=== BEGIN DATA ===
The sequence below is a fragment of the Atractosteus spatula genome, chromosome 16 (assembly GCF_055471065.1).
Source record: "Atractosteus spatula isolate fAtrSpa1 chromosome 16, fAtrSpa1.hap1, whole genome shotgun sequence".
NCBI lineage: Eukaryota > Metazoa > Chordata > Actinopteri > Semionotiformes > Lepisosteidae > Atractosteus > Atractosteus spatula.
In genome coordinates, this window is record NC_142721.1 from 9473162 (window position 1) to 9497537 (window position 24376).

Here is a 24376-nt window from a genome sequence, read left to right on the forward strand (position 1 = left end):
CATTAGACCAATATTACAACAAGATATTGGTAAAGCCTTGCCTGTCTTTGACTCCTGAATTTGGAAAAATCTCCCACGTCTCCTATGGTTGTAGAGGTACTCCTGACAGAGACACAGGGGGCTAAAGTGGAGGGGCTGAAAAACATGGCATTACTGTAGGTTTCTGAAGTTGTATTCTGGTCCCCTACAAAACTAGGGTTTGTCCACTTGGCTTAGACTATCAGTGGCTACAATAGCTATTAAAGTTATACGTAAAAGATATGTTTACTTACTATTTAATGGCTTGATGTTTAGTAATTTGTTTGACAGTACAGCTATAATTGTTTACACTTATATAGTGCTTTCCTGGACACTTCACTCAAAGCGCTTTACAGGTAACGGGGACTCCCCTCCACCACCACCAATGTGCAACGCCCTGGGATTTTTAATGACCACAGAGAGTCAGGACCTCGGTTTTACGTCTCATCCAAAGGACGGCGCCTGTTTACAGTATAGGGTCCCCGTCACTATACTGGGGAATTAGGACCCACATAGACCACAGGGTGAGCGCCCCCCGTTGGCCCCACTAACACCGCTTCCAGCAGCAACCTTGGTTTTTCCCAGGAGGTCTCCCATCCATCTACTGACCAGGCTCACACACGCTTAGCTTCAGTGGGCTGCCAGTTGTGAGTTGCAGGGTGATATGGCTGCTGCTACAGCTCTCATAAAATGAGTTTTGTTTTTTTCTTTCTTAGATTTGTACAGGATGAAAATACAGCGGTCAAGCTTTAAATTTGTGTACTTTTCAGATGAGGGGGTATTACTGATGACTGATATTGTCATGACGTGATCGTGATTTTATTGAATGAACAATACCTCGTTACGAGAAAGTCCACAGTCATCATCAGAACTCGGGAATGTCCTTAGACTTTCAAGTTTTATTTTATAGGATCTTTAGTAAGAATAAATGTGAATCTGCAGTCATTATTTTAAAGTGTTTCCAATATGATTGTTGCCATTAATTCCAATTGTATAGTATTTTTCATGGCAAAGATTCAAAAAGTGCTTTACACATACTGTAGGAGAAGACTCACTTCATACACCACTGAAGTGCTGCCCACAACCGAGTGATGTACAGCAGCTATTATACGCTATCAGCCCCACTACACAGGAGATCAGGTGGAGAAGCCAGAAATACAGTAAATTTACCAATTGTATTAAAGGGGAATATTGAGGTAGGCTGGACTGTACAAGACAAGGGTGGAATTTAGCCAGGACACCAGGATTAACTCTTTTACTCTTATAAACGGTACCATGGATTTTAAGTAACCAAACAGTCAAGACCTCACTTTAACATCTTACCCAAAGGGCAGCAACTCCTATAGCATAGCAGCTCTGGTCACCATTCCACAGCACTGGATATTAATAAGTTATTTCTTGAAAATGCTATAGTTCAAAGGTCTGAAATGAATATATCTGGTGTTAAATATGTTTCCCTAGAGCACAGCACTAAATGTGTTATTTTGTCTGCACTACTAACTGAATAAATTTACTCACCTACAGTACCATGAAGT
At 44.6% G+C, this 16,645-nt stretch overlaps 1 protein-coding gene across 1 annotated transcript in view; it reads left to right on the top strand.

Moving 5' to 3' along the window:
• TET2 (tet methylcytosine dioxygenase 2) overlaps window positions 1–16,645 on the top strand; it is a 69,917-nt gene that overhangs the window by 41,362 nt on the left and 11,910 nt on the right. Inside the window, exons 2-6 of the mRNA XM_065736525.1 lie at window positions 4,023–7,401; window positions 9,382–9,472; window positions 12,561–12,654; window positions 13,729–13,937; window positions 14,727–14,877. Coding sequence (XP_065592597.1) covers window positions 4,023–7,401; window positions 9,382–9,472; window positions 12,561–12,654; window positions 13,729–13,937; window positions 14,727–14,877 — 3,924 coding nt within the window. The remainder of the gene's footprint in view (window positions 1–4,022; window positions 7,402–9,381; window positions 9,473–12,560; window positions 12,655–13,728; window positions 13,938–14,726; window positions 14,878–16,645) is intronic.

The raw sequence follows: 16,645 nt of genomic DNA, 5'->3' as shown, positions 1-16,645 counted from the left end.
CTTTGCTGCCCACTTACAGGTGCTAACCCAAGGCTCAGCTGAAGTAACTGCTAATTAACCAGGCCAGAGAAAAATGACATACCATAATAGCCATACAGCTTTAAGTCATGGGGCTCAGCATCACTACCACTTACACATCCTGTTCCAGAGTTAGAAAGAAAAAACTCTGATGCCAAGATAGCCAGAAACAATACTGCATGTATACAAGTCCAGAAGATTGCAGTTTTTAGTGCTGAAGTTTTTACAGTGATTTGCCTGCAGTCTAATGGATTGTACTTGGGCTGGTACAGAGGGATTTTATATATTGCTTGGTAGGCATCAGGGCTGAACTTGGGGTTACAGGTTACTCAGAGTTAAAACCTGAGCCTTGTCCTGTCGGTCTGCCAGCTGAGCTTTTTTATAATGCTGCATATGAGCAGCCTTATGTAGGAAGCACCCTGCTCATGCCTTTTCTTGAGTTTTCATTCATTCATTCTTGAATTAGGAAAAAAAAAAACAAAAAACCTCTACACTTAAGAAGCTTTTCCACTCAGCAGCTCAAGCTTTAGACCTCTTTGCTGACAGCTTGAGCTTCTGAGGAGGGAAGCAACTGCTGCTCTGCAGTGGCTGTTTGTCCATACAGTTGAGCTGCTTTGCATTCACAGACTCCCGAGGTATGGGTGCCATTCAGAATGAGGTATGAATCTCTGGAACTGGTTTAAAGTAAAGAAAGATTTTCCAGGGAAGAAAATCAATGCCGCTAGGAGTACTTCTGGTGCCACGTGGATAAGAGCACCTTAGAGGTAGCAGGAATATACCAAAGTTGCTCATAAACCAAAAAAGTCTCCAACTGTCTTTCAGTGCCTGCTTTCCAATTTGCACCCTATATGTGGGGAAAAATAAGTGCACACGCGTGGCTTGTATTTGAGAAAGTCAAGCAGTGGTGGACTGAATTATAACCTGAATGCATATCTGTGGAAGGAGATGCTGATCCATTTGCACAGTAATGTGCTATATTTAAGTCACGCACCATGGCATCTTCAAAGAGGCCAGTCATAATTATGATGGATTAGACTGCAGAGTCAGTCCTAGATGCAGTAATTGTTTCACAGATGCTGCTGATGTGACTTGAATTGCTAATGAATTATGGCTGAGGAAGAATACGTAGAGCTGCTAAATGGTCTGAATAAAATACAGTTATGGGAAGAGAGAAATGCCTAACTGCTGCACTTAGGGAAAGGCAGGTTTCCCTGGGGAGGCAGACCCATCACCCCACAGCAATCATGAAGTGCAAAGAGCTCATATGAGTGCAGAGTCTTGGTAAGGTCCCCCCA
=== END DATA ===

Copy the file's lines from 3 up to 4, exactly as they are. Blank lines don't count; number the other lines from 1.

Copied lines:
NCBI lineage: Eukaryota > Metazoa > Chordata > Actinopteri > Semionotiformes > Lepisosteidae > Atractosteus > Atractosteus spatula.
In genome coordinates, this window is record NC_142721.1 from 9473162 (window position 1) to 9497537 (window position 24376).